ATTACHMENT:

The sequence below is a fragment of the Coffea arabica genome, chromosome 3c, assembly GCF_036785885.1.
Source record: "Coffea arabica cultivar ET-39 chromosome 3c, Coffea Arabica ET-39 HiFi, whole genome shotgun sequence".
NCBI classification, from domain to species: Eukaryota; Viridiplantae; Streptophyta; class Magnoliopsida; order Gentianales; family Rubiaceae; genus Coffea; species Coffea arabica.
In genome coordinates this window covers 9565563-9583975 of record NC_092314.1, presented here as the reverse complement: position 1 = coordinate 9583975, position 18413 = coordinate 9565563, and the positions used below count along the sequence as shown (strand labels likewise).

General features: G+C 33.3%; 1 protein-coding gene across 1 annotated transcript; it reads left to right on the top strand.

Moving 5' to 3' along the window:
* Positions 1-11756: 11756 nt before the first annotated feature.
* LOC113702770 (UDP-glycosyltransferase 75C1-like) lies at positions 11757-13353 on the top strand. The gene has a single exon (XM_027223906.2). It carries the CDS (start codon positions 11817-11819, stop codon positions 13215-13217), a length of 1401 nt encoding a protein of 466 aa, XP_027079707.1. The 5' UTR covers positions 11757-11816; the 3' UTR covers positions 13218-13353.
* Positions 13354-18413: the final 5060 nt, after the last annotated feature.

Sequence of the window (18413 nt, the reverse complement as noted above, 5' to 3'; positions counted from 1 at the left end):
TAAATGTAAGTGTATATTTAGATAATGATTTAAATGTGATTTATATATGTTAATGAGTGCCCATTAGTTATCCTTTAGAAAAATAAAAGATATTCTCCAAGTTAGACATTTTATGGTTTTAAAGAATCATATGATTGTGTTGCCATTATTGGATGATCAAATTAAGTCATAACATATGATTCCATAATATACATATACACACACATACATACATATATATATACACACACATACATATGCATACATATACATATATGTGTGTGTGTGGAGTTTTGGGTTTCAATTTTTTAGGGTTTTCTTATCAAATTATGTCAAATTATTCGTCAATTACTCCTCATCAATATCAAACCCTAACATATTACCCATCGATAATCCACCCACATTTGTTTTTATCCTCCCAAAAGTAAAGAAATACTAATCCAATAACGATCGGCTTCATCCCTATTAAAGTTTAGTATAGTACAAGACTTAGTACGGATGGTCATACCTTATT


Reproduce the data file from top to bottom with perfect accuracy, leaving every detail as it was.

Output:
The sequence below is a fragment of the Coffea arabica genome, chromosome 3c, assembly GCF_036785885.1.
Source record: "Coffea arabica cultivar ET-39 chromosome 3c, Coffea Arabica ET-39 HiFi, whole genome shotgun sequence".
NCBI classification, from domain to species: Eukaryota; Viridiplantae; Streptophyta; class Magnoliopsida; order Gentianales; family Rubiaceae; genus Coffea; species Coffea arabica.
In genome coordinates this window covers 9565563-9583975 of record NC_092314.1, presented here as the reverse complement: position 1 = coordinate 9583975, position 18413 = coordinate 9565563, and the positions used below count along the sequence as shown (strand labels likewise).

General features: G+C 33.3%; 1 protein-coding gene across 1 annotated transcript; it reads left to right on the top strand.

Moving 5' to 3' along the window:
* Positions 1-11756: 11756 nt before the first annotated feature.
* LOC113702770 (UDP-glycosyltransferase 75C1-like) lies at positions 11757-13353 on the top strand. The gene has a single exon (XM_027223906.2). It carries the CDS (start codon positions 11817-11819, stop codon positions 13215-13217), a length of 1401 nt encoding a protein of 466 aa, XP_027079707.1. The 5' UTR covers positions 11757-11816; the 3' UTR covers positions 13218-13353.
* Positions 13354-18413: the final 5060 nt, after the last annotated feature.

Sequence of the window (18413 nt, the reverse complement as noted above, 5' to 3'; positions counted from 1 at the left end):
TAAATGTAAGTGTATATTTAGATAATGATTTAAATGTGATTTATATATGTTAATGAGTGCCCATTAGTTATCCTTTAGAAAAATAAAAGATATTCTCCAAGTTAGACATTTTATGGTTTTAAAGAATCATATGATTGTGTTGCCATTATTGGATGATCAAATTAAGTCATAACATATGATTCCATAATATACATATACACACACATACATACATATATATATACACACACATACATATGCATACATATACATATATGTGTGTGTGTGGAGTTTTGGGTTTCAATTTTTTAGGGTTTTCTTATCAAATTATGTCAAATTATTCGTCAATTACTCCTCATCAATATCAAACCCTAACATATTACCCATCGATAATCCACCCACATTTGTTTTTATCCTCCCAAAAGTAAAGAAATACTAATCCAATAACGATCGGCTTCATCCCTATTAAAGTTTAGTATAGTACAAGACTTAGTACGGATGGTCATACCTTATT